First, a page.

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With the help of the stroma and the gap junctions purchase wellbutrin 300mg on-line, the mechanical as well as electrical activities of the cells are coupled cheap wellbutrin 300 mg fast delivery, so that contraction occurs in an inte- grated and coordinated fashion purchase 300 mg wellbutrin visa. Innervations of Smooth Muscles Smooth muscles exhibit a spontaneous, slow wave rhythm. Branches of the autonomic nervous system innervate the smooth muscles, most of which are supplied by sympathetic as well as parasympa- thetic fibers: 1. Since the release of neurotransmitters is not confined attached to the cell membrane. Those associated with the cell membrane are often lar junctions are absent in smooth muscles. Dense bodies are functionally transmitters are not gathered at the neuromuscular analogous to the Z lines in skeletal muscle fibers. Thin Filaments In smooth muscles, thin filaments are composed of actin Electrical Properties and tropomyosin molecules but troponin protein complex Unlike the skeletal muscle where the stimulus arrives in is absent. The smooth muscles react to a the relationship between the thick and thin filaments is variety of stimuli, which may be neural (sympathetic or poor and they are less well organized. In cross sections through the overlap region of the serotonin, histamine, angiotensin, vasopressin, oxytocin, filaments, the geometric pattern as found in striated estrogen, and progesterone); chemical (hypoxia, hypercap- muscles are not seen. Because of the absence of a highly organized arrange- impulse in sympathetic and parasympathetic nerves sup- ment of contractile apparatus, the length tension rela- plying visceral muscles and properties of visceral muscle tionship in the smooth muscles is very much flexible. The actin filaments anchor to Scientists contributed the dense bodies by means of the protein α-actinin. During the sliding-filament mechanism, the gap between the actin filaments reduces and the shorten- ing force is transmitted through the dense bodies to the plasma membrane producing contraction of the muscle fiber. Organization of Muscle Fibers the smooth muscle fibers are organized in sheets and the Sir Henry Hallett Dale Otto Loewi cells are connected to adjacent cells by short strands of (1875–1968) (1873–1961) connective tissue. Their pioneering works were in the field of gap junctions, by which many cells are activated at a transmission of nerve impulses, especially its chemical basis. Dale had also studied the details of smooth muscle functions time by single action potential. Chapter 29: Smooth Muscle and Cardiac Muscle 279 Characteristic Electrical Activities later part of repolarization. When the stimulus is excitatory, the membrane poten- muscle cells contract without any change in membrane tial decreases and it increases in response to an inhibi- potential. The membrane potential of visceral smooth muscles Junctional Potential is variable (no fixed resting potential), ranging from Generally, action potentials are not observed in multiunit –30 mV to –70 mV with an average of –50 mV. The visceral smooth muscle shows spontaneous oscil- like Ach, local depolarization called junctional potential is lations in a wave like pattern. Some of the oscillations recorded that spreads electrotonically along the muscle lead to action potentials that may occur in the rising or fiber and decreases the membrane potential causing falling phase of the wave. The multiunit smooth muscles do not discharge spon- channels, leading to contraction. Most of the visceral smooth muscles generate action potentials inherently; any stimulus acting on it only In addition to action potentials, pacemaker potentials alters the rate and pattern of action potentials formed. The shapes of action potentials vary widely, which cardiac muscle, the pacemaker activity is not generated may be a spike, or action potential with a prolonged at a fixed location; rather it shifts from place to place. In plateau, or multiple spikes, superimposed on the visceral smooth muscles like intestine, pacemaker activi- membrane potential (Fig. Other forms of spikes ties occur at several sites at the same time and then they or action potentials of smooth muscle have been travel for a short distance in the muscle. In some cells, in response to stimuli like hormones or Mechanism of Contraction mechanical stretch, the membrane potential shows a graded change that may culminate into an action Role of Calcium potential. As in other muscle types, changes in sarcoplasmic calcium Action Potential ion concentration plays a major role in smooth muscle the action potentials are generally of low amplitude, contraction. Accordingly, the change in cytosolic cal- of actions potential is prolonged in smooth muscles, cium concentration may be minute, more or very high, ++ producing different degrees of contraction. The repolarization phase occurs due ++ by entry of calcium from the interstitial fluid (calcium to closure of Ca channels, which occurs slowly. Open- + influx) or to some extent by its release from cytoplas- ing of voltage-gated K channels contributes toward the mic calcium stores (calcium release). Calcium Influx ++ Calcium influx occurs through voltage-gated Ca channels, ++ ligand-gated Ca channels and a few leaky channels. This high inwardly directed gradient favors calcium entry into the smooth muscle as soon as calcium channels open. Binding of calcium to calmodulin starts when cytoplasmic −7 calcium concentration is above 10 M and is completed −4 at 10 M. In smooth muscles, tension is generated in the same manner as in skeletal muscles, by the attachment of ener- gized cross-bridges to actin, followed by detachment from and reattachment to actin. The following step-wise processes take place sequentially to culminate in muscle contraction. The cross-bridge cycle continues as long as the req- myosin light-chain is regulated by respective rise and uired cytoplasmic calcium concentration is maintained, fall of cytosolic calcium concentration. Chapter 29: Smooth Muscle and Cardiac Muscle 281 Phasic and Tonic Contractions: Unlike the skeletal Table 29. Morphological properties traction waves on stimulation, the smooth muscles exhibit 1. Absence of T­tubules In phasic type, the degree of phosphorylation, the rate of 4. Absence of well­developed neuromuscular junctions cross-bridge cycle and the cytoplasmic calcium concentra- B. Electrical properties tion return to the resting value following the phase of con- 5. Variable action potentials During tonic contraction, the above-mentioned parame- C. Mechanical properties ters do not return to the resting value, rather they remain 9. Force–velocity relationship possible due to the operation of latch-bridge mechanism. Muscle hypertrophy Latch-Bridge Mechanism Muscle Tone Muscle in this state is known as the latch-state, in which Visceral smooth muscles are continuously in a state of dephosphorylation of attached cross-bridges occurs in an spontaneous irregular contraction known as tonus, which environment of elevated cytosolic calcium level. This attached cross-bridges following dephosphoryla- tion are known as the latch-bridges. In this process the Length–Tension Relationship rate of cross-bridge cycle is decreased due to slower rate of detachment of cross-bridges. That means the Unlike the skeletal and cardiac muscles, where the ten- cross-bridges spend more time in an attached state. When a smooth muscle is stretched, it initially shortens visceral smooth muscles to have sustained contrac- and exerts tension. The force of this sustained contraction can be graded increased, the tension may not rise proportionately or over a wide range because the cytosolic calcium con- at a particular length, the tension may increase consi- centration can be finely regulated over a wide range.

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In terms of frequency: tubular (65%–80% of cases) > tubulo-villous (10%–25%) > villous (5%–10%) order wellbutrin in india. In terms of malignant potential: villous (40% risk of harbouring cancer) > tubulo- villous (22% risk of cancer) > tubular (5% risk of cancer) discount wellbutrin 300 mg overnight delivery. Malignant transformation Ulceration Bleeding Infection Intussusception Protein and potassium loss Diverticula What is a diverticulum? A diverticula = An abnormal outpouching of a hollow viscus into the surrounding tissues purchase discount wellbutrin on-line. They can be classified by: Aetiology Congenital (Meckel’s diverticulum) versus acquired Pulsion versus traction. Traction diverticula are much less common and are mostly a consequence of fibrotic healing in lymph nodes secondary to chronic granulomatous disease exerting traction on the neighbouring bowel wall. Zenker’s diverticulum, small intestine, large intestine) Mesenteric (small intestine) versus anti-mesenteric location (Meckel’s diverticulum) Architecture True (Meckel’s diverticulum) versus false (sigmoid colon, pharyngeal pouch) What complications might they undergo? Complications: Perforation Inflammation +/− infection Bleeding Fistulae Strictures Malignancy (e. A thrombus is defined as ‘solid material formed from the constituents of blood in flowing blood’ (when formed in stationary blood = clot). An embolus is defined as ‘an abnormal mass of undissolved material that is carried in the bloodstream from one place to another’. Thrombus Fat Air Atheromatous material Amniotic fluid Tumour cells Foreign material (e. It is reversible upon removing the injurious agent (hence the importance of risk factor modification and primary prevention strategies). The ‘response to injury’ hypothesis seems most plausible in terms of explaining the underlying pathogenesis. It explains how the biggest risk factors (namely tobacco toxins, hypertension and turbulent blood flow, lipids and glycosylated haemoglobin in diabetes mellitus) exert their influence and why risk factor modification is so effective in modifying the disease process. Complications of atherosclerosis include: Distal ischaemia Vessel occlusion Plaque ulceration, rupture Thrombosis Haemorrhage into a plaque Embolism – Lipid or thrombus Calcification Aneurysm formation Necrosis and apoptosis What is necrosis? There are several different types of necrosis: Coagulative (structured) necrosis – the most common form of necrosis. Seen in organs supplied by end arteries such as the kidney, heart, liver and spleen. Liquefactive (colliquative) necrosis – Occurs in tissues rich in lipid where lysosomal enzymes denature the fat and cause liquefaction of the tissue. Caseous (unstructured) necrosis – Gross appearance is of soft, cheesy friable material. Fibrinoid necrosis – Seen in the walls of arteries that are subjected to high pressures as in malignant hypertension. Gangrenous necrosis – This is irreversible tissue death characterised by putrefaction. Apoptosis Necrosis Energy dependent (active) Energy independent Internally programmed (suicide) Response to external injury Affects single cells Affects groups of cells No accompanying inflammation Accompanied by inflammation Physiological or pathological Always pathological Plasma membrane remains intact Loss of plasma membrane integrity Cell shrinkage, fragmentation and Cell swelling and lysis formation of apoptotic bodies Hypersensitivity reactions What is a hypersensitivity reaction? A hypersensitivity reaction is a condition in which undesirable tissue damage follows the development of humeral or cell mediated immunity. It represents an exaggerated response of the host’s immune system to a particular stimulus. Hypersensitivity reactions can be classified into four classes according to the Gell and Coombs classification. The original description by Gell and Coombs was based on four classes, with a fifth class subsequently being added later. Gell and Coombs Classification of Hypersensitivity Reactions Type I – Mast cell degranulation mediated by pre-formed IgE bound to mast cells. Humoral antibodies participate directly in injuring cells by pre-disposing them to phagocytosis or lysis. Good examples are transfusion reactions, autoimmune haemolytic anaemia and Goodpasture’s syndrome. Type V – (more recent addition to the original classification): Due to the formation of stimulatory autoantibodies in autoimmune conditions such as Graves’ disease and myasthenia gravis. An ulcer is a break in an epithelial surface the commonest leg ulcers are: Venous (70% of cases) Arterial Neuropathic Other causes include: Infections, e. A tumour marker is a substance reliably found in the circulation of a patient with neoplasia which is directly related to the presence of the neoplasm, disappears when the neoplasm is treated and reappears when the neoplasm recurs. Diagnostic purposes Prognostic information (tumour load) Monitoring response to treatment Surveillance to detect recurrence Screening Colitis What is colitis? Colitis can be classified by aetiology into: Inflammatory – Ulcerative colitis, Crohn’s colitis, indeterminate colitis Infective colitis (also includes pseudomembranous colitis caused by Clostridium difficile – See Chapter 3) Ischaemic colitis Radiation colitis Collagenous colitis Microscopic colitis (and lymphocytic/eosinophilic colitis) Malignant melanoma What is malignant melanoma? There are several different subtypes including: Superficial spreading (most common, accounting for 70% cases) Nodular Hutchinson’s freckle (lentigo maligna melanoma) Acral lentiginous Amelanotic What macroscopic features in naevi are suggestive of melanoma? Only 10%–20% of melanomas form in pre-existing naevi, with the remainder arising de novo. Macroscopic features in a pre-existing naevus that suggest malignant change include: Asymmetry Border irregularity Colour variegation Diameter >6 mm Elevation As well as changes in size, shape and colour, there may also be tingling, itching, crusting, serosanguinous discharge or the presence of satellite lesions. Breslow’s depth is more accurate than Clarke’s level because skin thickness varies in different parts of the body. The Breslow thickness is defined as the tumour invasion depth from the top of the granular layer of the epidermis to the deepest point of the tumour. Thus, 5-year survivals according to Breslow depths are as follows: <1 mm – 95%–100% 5-year survival 1–2 mm – 80%–96% 5-year survival 2. It is usually obtained by fine needle aspiration or brushings from epithelial surfaces. Histology studies cells within the context of tissues and provides information about tissue architecture. Cytology advantages: Simple to perform, rapid Minimally invasive Cheap and requires minimal equipment Cytology disadvantages: Tells you nothing about the tissue architecture. For example, it cannot distinguish a thyroid follicular adenoma from a carcinoma because it cannot assess invasion. This can result in sampling error, or insufficient material for definitive diagnosis. Needs experienced cytologist Operator dependent Potential for spread of malignant cells Less amenable to further studies (e. Although only one station, this station can often mean the difference between passing and failing as it is often neglected by many candidates sitting for the exam. This chapter covers the common topics that candidates are expected to be familiar with for the exam. Bacteria can be classified according to their Staining properties – Gram-positive, Gram-negative, acid-fast etc. Morphology – Round (cocci), rods (bacilli), spiral (spirochaetes), comma- shaped (vibrio), flagellated, possession of a capsule etc.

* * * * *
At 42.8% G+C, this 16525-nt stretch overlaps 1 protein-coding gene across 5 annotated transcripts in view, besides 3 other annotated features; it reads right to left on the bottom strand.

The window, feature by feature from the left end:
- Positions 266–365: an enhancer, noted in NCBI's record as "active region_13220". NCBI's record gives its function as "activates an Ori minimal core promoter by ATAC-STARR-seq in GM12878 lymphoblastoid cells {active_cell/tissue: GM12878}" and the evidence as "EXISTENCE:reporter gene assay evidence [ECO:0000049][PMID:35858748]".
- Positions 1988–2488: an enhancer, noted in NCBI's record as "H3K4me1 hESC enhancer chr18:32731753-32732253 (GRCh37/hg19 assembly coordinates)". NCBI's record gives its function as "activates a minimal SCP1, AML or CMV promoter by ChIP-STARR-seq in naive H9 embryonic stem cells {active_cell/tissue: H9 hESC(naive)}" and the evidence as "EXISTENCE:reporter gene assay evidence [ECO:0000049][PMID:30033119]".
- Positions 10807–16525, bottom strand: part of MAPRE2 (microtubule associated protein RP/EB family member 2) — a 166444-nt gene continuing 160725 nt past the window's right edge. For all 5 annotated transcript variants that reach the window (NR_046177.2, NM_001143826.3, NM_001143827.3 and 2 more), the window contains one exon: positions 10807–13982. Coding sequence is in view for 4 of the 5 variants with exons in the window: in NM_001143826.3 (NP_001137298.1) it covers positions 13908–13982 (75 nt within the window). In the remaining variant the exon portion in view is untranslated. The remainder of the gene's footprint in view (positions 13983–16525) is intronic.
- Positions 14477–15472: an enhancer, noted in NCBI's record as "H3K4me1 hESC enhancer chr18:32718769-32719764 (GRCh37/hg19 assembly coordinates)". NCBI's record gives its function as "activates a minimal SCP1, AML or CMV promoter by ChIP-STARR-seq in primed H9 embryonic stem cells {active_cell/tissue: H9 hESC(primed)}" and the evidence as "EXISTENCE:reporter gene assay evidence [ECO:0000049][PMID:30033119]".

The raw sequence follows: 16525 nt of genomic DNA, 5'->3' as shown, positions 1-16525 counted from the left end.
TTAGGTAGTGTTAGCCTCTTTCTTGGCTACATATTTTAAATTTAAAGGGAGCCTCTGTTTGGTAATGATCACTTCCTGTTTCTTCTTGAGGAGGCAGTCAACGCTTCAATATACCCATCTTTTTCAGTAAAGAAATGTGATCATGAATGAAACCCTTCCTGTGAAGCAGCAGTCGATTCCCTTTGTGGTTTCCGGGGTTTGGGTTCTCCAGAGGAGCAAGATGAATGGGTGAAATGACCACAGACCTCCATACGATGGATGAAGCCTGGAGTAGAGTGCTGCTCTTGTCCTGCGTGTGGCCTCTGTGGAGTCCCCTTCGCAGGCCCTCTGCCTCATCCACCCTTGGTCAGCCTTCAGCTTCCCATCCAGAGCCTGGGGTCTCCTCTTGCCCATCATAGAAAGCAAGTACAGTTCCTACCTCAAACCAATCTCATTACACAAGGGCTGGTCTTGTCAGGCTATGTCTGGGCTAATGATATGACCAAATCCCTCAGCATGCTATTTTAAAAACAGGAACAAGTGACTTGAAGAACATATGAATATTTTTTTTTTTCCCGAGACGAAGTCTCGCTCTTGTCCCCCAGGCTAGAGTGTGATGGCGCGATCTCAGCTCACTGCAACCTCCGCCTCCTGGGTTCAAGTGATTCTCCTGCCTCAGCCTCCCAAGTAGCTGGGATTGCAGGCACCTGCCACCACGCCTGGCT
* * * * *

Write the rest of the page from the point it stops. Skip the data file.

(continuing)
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Once the cyst is identified discount wellbutrin 300 mg amex, careful attention is paid to its relationship to surrounding structures (see Figs order wellbutrin 300mg on line. Color Doppler will help identify adjacent vessels and vascularity involving the ganglion itself that may be damaged during injection purchase wellbutrin 300mg with visa, drainage, or surgical removal (Figs. Proper ultrasound transducer placement for evaluation and localization of ganglion cysts of the dorsal wrist. Transverse ultrasound image of the wrist demonstrating the clasic anechoic appearance of a ganglion cyct that arises from the scapholunate joint. Note the posterior acoustic enhancement, which is characteristic of larger ganglion cysts. Transverse ultrasound image demonstrating a palmar wrist ganglion involving the radial artery. Transverse color Doppler image demonstrating the radial artery lying within the ganglion cyst. Longitudinal Doppler ultrasound showing a small superficial artery coursing over a low echogenicity volar radial aspect ganglion. A: Transverse sonogram shows a well- circumscribed oval-shaped mass of mixed echogenicity. Gray-scale and color Doppler sonographic appearances of nonsubungual soft-tissue glomus tumors. Longitudinal view of the dorsal wrist demonstrates a tortuous neck (arrows) extending from a ganglion cyst (C) toward the deep joint space. Sagittal sonogram over the dorsal radiocarpal joint shows an anechoic ganglion cyst (arrow) with lobular margins and communication to the adjacent radiocarpal joint (arrowheads). Ultrasound imaging of the ganglion cyst and adjacent areas will help with the diagnosis of this occult wrist and hand pathology. Ultrasound-guided aspiration and biopsy may also aid in the diagnosis of questionable cases (Fig. Ruptured ganglion cysts may not exhibit the classic anechoic appearance with posterior enhancement of the intact ganglion cyst, and may look more like a solid tumor. In this setting, magnetic resonance imaging may help clarify the character of the soft tissue mass. The primary function of the first carpometacarpal joint is to aid in orientation of the thumb to allow pinching movements as well as flexion and extension in the plane of the palm of the hand, abduction and adduction in a plane at right angles to the palm, circumduction, and opposition. The joint is lined with synovium and the ample synovial space allows for intra-articular placement of needles for injection and aspiration. Because of the extensive and diverse range of motion of the first carpometacarpal joint combined with a relatively weak and slack joint capsule, the joint is especially susceptible to trauma including subluxation and fractures or the base of the metacarpal through the articular surface which can result in the development of arthritis (Fig. The joint is also susceptible to overuse and misuse with resultant inflammation and arthritis. Much of the joints’ strength is derived from the three intracapsular and two extracapsular ligaments and the surrounding tendons (Fig. The first carpometacarpal (trapeziometacarpal) joint is a saddle joint that allows a variety of motions of the thumb. Opposition, the action bringing the tip of the thumb in contact with the pads of the other fingers (e. The components of opposition are medial rotation at the carpometacarpal joint and abduction and flexion of the metacarpophalangeal joint. The first carpometacarpal joint capsule is relative lax and weak, making the joint susceptible to subluxation. Osteoarthritis of the joint is the most common form of arthritis that results in first carpometacarpal joint pain and functional disability, with rheumatoid arthritis, posttraumatic arthritis, and crystal arthropathy also causing arthritis of the first carpometacarpal joint (Fig. Less common causes of arthritis-induced first carpometacarpal joint pain include the collagen vascular diseases, infection, villonodular synovitis, and Lyme disease. Acute infectious arthritis of the first carpometacarpal joint is best treated with early diagnosis, with culture and sensitivity of the synovial fluid and prompt initiation of antibiotic therapy. The collagen vascular diseases generally manifest as a polyarthropathy rather than a monoarthropathy limited to the first carpometacarpal joint, although first carpometacarpal pain secondary to the collagen vascular diseases responds exceedingly well to ultrasound-guided intra-articular injection of the first carpometacarpal joint. Interestingly, osteoarthritis of the thumb occurs over 20 times more frequently in elderly females when compared with elderly males. This is thought to be due to sexual dimorphism in the shape of the joint with the female joint having a significantly smaller trapezial articular surface when compared with males of the same age. Calcium pyrophosphate dihydrate crystal deposition disease involving the joints of the wrist and hand. Calcification of the triangular cartilage is evident in the ulnar compartment of the wrist (arrow). Also noted is exuberant degenerative change in the first carpometacarpal joint, secondary to crystal deposition. Activity, including pinching and gripping motions, makes the pain worse, with rest and heat providing some relief. Sleep disturbance is common with awakening when patients roll over onto the affected upper extremity. Some patients complain of a grating, catching, or popping sensation with range of motion of the joint, and crepitus may be appreciated on physical examination. Watson stress test is positive in patients who suffer from inflammation and arthritis of the carpometacarpal joint of the thumb. Watson test is performed by having the patient place the dorsum of the hand against a table with the fingers fully extended and then pushing the thumb back toward the table (Fig. Watson stress test is positive in patients who suffer from inflammation and arthritis of the carpometacarpal joint of the thumb. Watson test is performed by having the patient place the dorsum of the hand against a table with the fingers fully extended and then pushing the thumb back toward the table. Functional disability often accompanies the pain associated with many pathologic conditions of the first carpometacarpal joint. Patients will often notice increasing difficulty in performing their activities of daily living and tasks that require gripping or pinching objects such as writing with a pen or pencil or opening a jar. If the pathologic process responsible for the first carpometacarpal pain is not adequately treated, the patient’s functional disability may worsen and muscle wasting and ultimately a frozen first 520 carpometacarpal joint may occur. Plain radiographs are indicated in all patients who present with first carpometacarpal joint pain (Fig. Based on the patient’s clinical presentation, additional testing may be indicated, including complete blood cell count, sedimentation rate, and antinuclear antibody testing. The ulnar aspect of the first carpometacarpal joint opens approximately 35 degrees with radially directed stress which is strongly suggestive of a complete tear of the ulnar collateral ligament. The transducer is placed on the ulnar side of the thumb for long- and short-axis scans. The thin hyperechoic band superficially is the adductor aponeurosis (solid arrow), which can be demonstrated by flexing the interphalangeal joint of the thumb. A small linear high-frequency ultrasound transducer is placed in a longitudinal parallel axis over the base of the first metacarpal lying against the volar radial aspect of the thumb and a survey scan is taken (Fig. The transducer is slowly moved proximally along the volar radial aspect of the thumb until the hypoechoic cleft between the base of the thumb and the distal articular surface of the trapezium is in the center of the image (Fig.